Trapped amongst layers of infinite black, one has no other choice than to move around the monumental paper sheets entitled Rifts.
At Gagosian London, ten paintings by Richard Serra spanning from 2011 to 2018 successively create the illusion that one is surrounded by moving plaques, reminiscent of his renowned sculptures. In that sense, the exhibition resembles more an installation rather than a traditional painting exhibition.
A minimalist best known for his large-scale works sculptures produced from metal sheets, the American artist has defied the perception of what a sculpture is with his modern, in situ abstracts since the 1960s.
The American artist is a minimalist best known for his large-scale works made of metal sheets. Since the 1960s, his modern abstracts have defied the perception of what a sculpture is, especially when the latter is created in situ, meaning in a precise location only.
He has followed in the footsteps of notable fellow minimalist sculptors such as Carl Andre, Sol LeWitt, or Eva Hesse to name a few and was influenced by his inner-circle Yale University classmates Chuck Close and Brice Marden, along with professors Philip Guston and Joseph Albers.
The characteristics of Serra’s sculptures are sinuous, made of intentional yet unfamiliar and unpredictable breaches while maintaining homogeneity within the overall shape. Ellipses and spirals are at the centre of his sculptures, at first distancing viewers whilst simultaneously, enticing them to come closer to the piece. As opposed to a classic set-up, viewers are encouraged to shift, change orientation, take a few steps back, and approach to see the work from multiple angles, not necessarily starting from the middle, as is traditional.
‘I use black because it is a color that doesn’t transport elusive emotions.’ Serra asserts in the Gagosian’s press release. This seems to imply that there is no evading our own sensations upon glancing at his work.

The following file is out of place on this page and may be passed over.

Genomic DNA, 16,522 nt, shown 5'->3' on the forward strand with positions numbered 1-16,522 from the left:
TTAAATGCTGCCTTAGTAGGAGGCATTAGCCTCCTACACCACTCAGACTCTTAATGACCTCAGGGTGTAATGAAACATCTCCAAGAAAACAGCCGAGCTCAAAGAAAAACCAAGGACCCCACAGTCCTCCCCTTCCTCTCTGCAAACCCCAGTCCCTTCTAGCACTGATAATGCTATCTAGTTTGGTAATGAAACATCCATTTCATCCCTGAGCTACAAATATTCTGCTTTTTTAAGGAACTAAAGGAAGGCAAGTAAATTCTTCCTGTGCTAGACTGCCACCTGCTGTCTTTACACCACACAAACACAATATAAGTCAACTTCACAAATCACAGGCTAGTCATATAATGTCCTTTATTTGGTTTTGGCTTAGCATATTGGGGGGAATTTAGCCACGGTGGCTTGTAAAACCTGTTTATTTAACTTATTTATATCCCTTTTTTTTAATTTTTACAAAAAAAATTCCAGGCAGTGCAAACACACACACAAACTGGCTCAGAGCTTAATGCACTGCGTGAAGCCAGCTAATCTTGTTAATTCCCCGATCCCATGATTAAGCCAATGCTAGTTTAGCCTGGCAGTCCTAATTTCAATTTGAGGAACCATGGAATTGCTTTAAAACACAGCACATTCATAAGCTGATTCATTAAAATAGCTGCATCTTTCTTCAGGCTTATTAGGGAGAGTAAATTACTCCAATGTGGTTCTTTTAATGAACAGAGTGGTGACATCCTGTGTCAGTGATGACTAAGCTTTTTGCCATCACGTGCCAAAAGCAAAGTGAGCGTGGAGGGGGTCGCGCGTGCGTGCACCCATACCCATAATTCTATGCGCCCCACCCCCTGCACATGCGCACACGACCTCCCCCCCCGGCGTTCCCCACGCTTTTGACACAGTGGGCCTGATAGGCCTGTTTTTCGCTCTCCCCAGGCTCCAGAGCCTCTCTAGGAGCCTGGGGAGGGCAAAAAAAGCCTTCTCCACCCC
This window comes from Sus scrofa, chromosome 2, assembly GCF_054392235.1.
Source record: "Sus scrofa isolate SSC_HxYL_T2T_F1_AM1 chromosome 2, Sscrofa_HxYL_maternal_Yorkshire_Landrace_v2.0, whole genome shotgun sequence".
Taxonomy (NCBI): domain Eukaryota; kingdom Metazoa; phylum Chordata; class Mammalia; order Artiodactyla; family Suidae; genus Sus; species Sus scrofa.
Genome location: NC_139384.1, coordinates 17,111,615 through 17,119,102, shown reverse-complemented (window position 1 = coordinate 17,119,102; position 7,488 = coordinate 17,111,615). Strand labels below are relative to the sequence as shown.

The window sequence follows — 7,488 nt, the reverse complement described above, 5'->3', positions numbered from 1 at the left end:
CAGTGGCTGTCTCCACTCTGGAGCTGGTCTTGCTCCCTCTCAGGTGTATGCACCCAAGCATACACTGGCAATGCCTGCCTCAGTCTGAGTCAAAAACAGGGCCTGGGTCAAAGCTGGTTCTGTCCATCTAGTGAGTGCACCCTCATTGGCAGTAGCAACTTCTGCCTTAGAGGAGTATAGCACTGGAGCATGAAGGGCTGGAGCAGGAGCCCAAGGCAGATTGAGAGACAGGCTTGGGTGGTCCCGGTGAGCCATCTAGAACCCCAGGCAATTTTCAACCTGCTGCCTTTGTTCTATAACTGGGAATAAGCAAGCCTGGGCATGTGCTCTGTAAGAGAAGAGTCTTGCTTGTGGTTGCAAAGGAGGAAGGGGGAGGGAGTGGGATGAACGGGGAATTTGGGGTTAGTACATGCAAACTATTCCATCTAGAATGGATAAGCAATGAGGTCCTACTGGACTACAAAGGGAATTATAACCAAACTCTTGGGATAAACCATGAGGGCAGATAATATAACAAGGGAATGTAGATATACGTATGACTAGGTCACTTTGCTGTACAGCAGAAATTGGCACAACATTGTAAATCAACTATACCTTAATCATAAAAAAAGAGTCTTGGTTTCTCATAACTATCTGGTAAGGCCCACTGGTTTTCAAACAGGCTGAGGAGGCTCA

The black content creates a barricade to which the rifts are the only way out. They are located on the top or bottom extremities of the paintings. The colour is intense, deep, and textured made with paintstick, a material dear to Serra adopted in his early paintings.
As the gallery assistant explains, the painstick takes the form of a greasy wax crayon which the artist melts and dries. He then adds one final coating of melted wax to create a large brick which he positions directly on the Japanese hung papers. Serra himself applies the paintstick in thick layers, leaving only an aperture in the form of an elongated triangle: the rift.
The illusion of entering darkness is as equally present as escaping it. A succession of different emotions engulfs me within the solitude of the black. Although other people are present, the sentiment of isolation within my own thoughts and feelings prevail. Especially in the main room, where huge canvases look over me, acting simultaneously as an invisible protection and a compelling force ordering introspection. I have no other choice than to surrender and embrace humility.
It is a one of a kind experience to be partitioned in Serra’s work, whether in his paintings or in his sculptures. Rifts possesses a human touch which differs from the sculpture’s smooth quality and therefore allows more profound and spiritual feelings.
Rifts: Richard Serra at Gagosian (6 April to 25 May 2018)